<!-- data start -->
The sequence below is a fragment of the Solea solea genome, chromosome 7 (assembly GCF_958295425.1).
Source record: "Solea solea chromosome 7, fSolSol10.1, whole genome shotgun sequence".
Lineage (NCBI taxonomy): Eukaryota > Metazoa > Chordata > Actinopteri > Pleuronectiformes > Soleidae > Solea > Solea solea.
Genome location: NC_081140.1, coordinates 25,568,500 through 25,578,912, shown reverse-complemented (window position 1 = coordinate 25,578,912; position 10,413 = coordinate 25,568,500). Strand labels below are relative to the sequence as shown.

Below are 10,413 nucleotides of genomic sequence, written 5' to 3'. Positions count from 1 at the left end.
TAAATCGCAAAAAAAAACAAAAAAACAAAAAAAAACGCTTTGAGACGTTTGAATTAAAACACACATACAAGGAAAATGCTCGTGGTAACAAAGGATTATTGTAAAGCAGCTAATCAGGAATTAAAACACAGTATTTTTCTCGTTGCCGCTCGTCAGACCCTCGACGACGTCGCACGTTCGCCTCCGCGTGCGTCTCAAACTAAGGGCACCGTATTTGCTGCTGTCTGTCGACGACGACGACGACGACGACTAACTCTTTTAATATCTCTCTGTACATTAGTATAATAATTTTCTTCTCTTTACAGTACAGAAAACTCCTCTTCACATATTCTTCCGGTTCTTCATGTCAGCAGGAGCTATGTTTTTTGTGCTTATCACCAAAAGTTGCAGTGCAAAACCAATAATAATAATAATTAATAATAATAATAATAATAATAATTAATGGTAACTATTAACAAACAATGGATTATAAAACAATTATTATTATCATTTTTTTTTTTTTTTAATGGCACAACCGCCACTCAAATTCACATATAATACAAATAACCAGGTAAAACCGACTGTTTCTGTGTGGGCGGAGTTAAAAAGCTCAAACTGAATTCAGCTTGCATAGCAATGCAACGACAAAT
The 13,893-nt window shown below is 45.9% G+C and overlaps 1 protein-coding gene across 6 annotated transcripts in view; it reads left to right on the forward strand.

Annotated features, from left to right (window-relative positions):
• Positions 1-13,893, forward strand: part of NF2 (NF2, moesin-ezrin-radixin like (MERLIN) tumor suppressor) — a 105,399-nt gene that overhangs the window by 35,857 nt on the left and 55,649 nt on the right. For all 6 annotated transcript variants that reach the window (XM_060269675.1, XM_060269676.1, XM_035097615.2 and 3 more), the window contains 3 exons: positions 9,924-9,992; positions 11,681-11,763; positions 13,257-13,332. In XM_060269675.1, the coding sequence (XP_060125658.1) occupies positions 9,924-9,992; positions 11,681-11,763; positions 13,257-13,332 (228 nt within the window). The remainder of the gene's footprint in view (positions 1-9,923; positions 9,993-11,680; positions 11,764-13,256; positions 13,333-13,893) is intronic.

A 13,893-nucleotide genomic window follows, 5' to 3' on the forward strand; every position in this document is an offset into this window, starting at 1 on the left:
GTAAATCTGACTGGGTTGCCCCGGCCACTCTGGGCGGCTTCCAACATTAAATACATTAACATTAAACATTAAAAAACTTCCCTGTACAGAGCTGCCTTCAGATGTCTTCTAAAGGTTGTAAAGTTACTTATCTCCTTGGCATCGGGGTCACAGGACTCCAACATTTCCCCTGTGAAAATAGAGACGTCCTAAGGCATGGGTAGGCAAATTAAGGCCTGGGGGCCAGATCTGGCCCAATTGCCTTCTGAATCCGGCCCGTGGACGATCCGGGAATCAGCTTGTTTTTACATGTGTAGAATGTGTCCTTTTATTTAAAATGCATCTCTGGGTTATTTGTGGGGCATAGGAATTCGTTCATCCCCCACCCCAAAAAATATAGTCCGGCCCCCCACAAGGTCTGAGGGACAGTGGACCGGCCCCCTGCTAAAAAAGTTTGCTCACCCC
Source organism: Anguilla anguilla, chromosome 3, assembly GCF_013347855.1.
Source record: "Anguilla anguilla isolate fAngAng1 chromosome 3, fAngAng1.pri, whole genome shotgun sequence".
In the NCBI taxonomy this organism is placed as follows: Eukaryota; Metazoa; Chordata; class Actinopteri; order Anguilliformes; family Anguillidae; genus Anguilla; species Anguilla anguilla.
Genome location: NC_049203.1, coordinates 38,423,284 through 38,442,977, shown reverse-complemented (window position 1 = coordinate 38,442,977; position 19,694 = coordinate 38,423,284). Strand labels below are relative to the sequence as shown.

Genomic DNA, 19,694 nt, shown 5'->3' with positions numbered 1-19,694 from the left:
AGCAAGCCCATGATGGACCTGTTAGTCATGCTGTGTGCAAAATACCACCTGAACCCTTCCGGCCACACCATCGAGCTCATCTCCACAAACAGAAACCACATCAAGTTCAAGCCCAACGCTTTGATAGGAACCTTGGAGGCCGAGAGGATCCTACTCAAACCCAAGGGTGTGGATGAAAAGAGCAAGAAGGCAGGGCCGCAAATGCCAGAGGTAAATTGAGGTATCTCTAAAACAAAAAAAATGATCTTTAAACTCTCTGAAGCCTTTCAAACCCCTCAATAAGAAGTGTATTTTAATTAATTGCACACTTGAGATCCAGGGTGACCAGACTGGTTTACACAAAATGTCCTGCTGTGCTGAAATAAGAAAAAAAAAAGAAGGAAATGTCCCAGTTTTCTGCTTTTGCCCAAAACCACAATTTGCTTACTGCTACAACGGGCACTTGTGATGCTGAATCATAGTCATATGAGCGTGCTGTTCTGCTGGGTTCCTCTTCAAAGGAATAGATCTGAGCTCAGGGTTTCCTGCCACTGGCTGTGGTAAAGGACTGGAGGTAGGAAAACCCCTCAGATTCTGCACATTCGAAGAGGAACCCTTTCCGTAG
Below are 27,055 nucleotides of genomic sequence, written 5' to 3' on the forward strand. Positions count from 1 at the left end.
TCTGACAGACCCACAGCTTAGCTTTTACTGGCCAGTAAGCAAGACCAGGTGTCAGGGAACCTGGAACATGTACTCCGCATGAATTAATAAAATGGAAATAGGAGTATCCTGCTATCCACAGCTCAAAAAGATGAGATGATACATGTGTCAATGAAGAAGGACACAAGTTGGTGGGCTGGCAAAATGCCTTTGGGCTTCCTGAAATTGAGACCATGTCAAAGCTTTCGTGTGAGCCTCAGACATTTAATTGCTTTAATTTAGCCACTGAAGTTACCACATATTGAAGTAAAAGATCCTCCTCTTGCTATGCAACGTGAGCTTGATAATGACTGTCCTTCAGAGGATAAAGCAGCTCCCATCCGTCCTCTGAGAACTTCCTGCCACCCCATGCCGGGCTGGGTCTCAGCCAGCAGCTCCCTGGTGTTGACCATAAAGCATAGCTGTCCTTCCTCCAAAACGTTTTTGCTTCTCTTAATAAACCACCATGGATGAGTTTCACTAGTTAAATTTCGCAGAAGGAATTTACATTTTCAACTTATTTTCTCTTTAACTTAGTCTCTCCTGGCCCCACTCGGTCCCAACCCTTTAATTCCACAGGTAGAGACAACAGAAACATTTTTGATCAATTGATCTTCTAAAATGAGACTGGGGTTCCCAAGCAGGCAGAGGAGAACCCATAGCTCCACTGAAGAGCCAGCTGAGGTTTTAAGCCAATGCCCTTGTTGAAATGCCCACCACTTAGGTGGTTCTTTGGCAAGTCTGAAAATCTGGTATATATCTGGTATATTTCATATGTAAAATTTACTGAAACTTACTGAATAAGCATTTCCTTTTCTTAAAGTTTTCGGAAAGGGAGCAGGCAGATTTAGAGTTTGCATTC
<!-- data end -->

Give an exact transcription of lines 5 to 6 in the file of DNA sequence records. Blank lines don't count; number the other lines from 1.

Below are 10,413 nucleotides of genomic sequence, written 5' to 3'. Positions count from 1 at the left end.
TAAATCGCAAAAAAAAACAAAAAAACAAAAAAAAACGCTTTGAGACGTTTGAATTAAAACACACATACAAGGAAAATGCTCGTGGTAACAAAGGATTATTGTAAAGCAGCTAATCAGGAATTAAAACACAGTATTTTTCTCGTTGCCGCTCGTCAGACCCTCGACGACGTCGCACGTTCGCCTCCGCGTGCGTCTCAAACTAAGGGCACCGTATTTGCTGCTGTCTGTCGACGACGACGACGACGACGACTAACTCTTTTAATATCTCTCTGTACATTAGTATAATAATTTTCTTCTCTTTACAGTACAGAAAACTCCTCTTCACATATTCTTCCGGTTCTTCATGTCAGCAGGAGCTATGTTTTTTGTGCTTATCACCAAAAGTTGCAGTGCAAAACCAATAATAATAATAATTAATAATAATAATAATAATAATAATTAATGGTAACTATTAACAAACAATGGATTATAAAACAATTATTATTATCATTTTTTTTTTTTTTTAATGGCACAACCGCCACTCAAATTCACATATAATACAAATAACCAGGTAAAACCGACTGTTTCTGTGTGGGCGGAGTTAAAAAGCTCAAACTGAATTCAGCTTGCATAGCAATGCAACGACAAAT